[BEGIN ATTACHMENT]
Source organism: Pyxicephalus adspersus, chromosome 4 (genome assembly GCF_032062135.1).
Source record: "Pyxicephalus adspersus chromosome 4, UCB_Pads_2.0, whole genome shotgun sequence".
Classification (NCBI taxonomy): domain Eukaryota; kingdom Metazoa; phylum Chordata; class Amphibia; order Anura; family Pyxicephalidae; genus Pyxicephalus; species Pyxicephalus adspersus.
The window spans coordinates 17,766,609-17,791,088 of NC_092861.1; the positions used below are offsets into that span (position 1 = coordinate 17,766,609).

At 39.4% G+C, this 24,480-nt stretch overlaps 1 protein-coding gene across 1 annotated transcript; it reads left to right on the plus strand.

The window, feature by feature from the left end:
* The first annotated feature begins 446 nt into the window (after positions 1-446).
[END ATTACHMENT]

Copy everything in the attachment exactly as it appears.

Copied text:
Source organism: Pyxicephalus adspersus, chromosome 4 (genome assembly GCF_032062135.1).
Source record: "Pyxicephalus adspersus chromosome 4, UCB_Pads_2.0, whole genome shotgun sequence".
Classification (NCBI taxonomy): domain Eukaryota; kingdom Metazoa; phylum Chordata; class Amphibia; order Anura; family Pyxicephalidae; genus Pyxicephalus; species Pyxicephalus adspersus.
The window spans coordinates 17,766,609-17,791,088 of NC_092861.1; the positions used below are offsets into that span (position 1 = coordinate 17,766,609).

At 39.4% G+C, this 24,480-nt stretch overlaps 1 protein-coding gene across 1 annotated transcript; it reads left to right on the plus strand.

The window, feature by feature from the left end:
* The first annotated feature begins 446 nt into the window (after positions 1-446).